Charfauros referred to himself as “pro-Ag,” and said he found his niche to help promote his contribution to the agriculture industry with Wall Meat Processing.
“It’s all about finding the right producer with the right critter and providing it to the right restaurant,” Charfauros said.
Wall Meat Processing provides meat for local restaurants and consumers love it, which led to Charfauros opening up his own eatery, Red Rock Restaurant.
“The next evolution, if you will, was the restaurant,” Charfauros explained. “Ranchers raise cattle and bring them in for processing. We cut them up, we choose the right critter for the restaurant, the right steaks to come into the cooler, and people are loving what we’re doing.”
Charfauros stocks Red Rock’s cooler with different cuts of beef from local producers. The customer picks out their own steak and Red Rock provides basic information on each specific cut of beef. If the customer enjoys their selection, they have the option to place an order through Wall Meat Processing for more beef from that specific producer. Charfauros views this is a way of maximizing producer resources while cutting out the middle man, bigger processing plants.
“I believe our ranchers and farmers go unnoticed a lot more than they are recognized. I don’t have the thumb on why, but I think with big business, it’s easy to lose the most important people,” Charfauros said. “Big plants have a tendency to swallow up little plants. It’s like big fish and little fish — I just happen to be the little fish. I need to do something for others in the same position as me.”
Charfauros has a clear passion for beef production and wants to focus on correctly delivering farm to table meals.
“The meat plant and the restaurant having two different owners can be tricky, it can be sticky, it can go a different direction than intended… farm to table can go wrong,” Charfauros said. “In my opinion, what we’re doing here with farm to table cuts out the middle man and leaves less room for error. If my meat plant sees good beef and sells it to the restaurant while withholding transportation fees and providing less cost from the meat plants to the restaurant, we’re ahead of the game.”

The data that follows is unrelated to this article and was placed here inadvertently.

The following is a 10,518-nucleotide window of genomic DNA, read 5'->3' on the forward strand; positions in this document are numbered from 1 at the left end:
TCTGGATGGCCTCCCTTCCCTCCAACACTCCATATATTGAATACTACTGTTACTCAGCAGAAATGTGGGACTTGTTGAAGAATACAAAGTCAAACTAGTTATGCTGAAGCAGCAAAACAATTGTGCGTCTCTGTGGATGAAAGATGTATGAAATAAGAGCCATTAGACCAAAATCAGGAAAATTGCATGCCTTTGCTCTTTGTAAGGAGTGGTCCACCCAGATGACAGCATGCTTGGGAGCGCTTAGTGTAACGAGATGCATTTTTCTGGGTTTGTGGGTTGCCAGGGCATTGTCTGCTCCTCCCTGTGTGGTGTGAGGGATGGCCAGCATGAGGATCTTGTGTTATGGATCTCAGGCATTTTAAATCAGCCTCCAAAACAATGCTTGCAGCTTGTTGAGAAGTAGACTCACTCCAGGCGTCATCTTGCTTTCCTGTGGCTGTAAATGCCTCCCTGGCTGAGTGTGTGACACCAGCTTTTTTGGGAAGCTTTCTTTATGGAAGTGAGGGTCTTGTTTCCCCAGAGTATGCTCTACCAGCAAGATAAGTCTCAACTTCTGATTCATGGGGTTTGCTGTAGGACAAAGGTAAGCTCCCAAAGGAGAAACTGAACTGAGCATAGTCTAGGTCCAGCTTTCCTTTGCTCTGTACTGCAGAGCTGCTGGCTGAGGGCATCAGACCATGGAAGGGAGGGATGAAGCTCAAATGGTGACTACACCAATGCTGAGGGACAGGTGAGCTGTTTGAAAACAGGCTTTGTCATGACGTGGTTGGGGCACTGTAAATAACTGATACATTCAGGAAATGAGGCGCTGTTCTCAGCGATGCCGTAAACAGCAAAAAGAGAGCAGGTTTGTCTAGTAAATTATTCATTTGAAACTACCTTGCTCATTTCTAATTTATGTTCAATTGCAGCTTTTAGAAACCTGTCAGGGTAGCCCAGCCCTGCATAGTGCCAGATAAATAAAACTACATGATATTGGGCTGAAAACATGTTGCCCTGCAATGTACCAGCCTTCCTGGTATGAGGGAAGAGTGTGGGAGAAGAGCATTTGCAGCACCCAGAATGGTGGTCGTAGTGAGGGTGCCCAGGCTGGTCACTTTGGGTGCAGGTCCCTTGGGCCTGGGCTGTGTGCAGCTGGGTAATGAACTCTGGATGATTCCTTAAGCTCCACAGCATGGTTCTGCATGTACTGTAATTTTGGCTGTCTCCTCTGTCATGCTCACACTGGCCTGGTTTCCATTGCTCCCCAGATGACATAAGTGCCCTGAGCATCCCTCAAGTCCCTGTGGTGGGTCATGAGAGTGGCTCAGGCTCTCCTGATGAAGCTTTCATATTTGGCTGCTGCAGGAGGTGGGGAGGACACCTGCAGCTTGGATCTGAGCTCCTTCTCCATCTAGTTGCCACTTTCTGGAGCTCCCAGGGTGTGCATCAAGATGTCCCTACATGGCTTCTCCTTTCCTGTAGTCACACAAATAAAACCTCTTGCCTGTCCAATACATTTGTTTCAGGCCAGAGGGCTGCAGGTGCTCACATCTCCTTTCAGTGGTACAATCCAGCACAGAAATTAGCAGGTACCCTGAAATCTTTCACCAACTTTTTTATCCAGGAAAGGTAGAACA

Charfauros said at the end of the day, he just wants to “do the right thing for agriculture.” He wants to contribute any way he can, as best as he can.
“Let’s make ranching great again. Let’s make farming great again,” Charfauros excitedly said. “Not that it hasn’t been great, it’s just that nobody really looks out for the little guy. Ranching is a dying thing and I don’t want that, so I’m promoting it.”
“When I look at ranchers straight in their eyes, I can see how much work they’re putting into this. How much they have to deal with the environment, the weather, the equipment… and I’m not part of this. I wasn’t born and raised in Wall, I’m a transplant, but I have a passion for cutting meat. I have a passion for cooking meat and cooking, period. You put me in something like this and I have to move forward. I have to find the right thing to do for everyone. Not just me, but the guys who feed me,” Charfauros said.
So far in 2019, Wall Meat Processing has processed the same amount of beef and pork as they did in all 2018. Within a year, they have doubled their business because of Charfauros’ passion and determination to help the hand that feeds him.BACK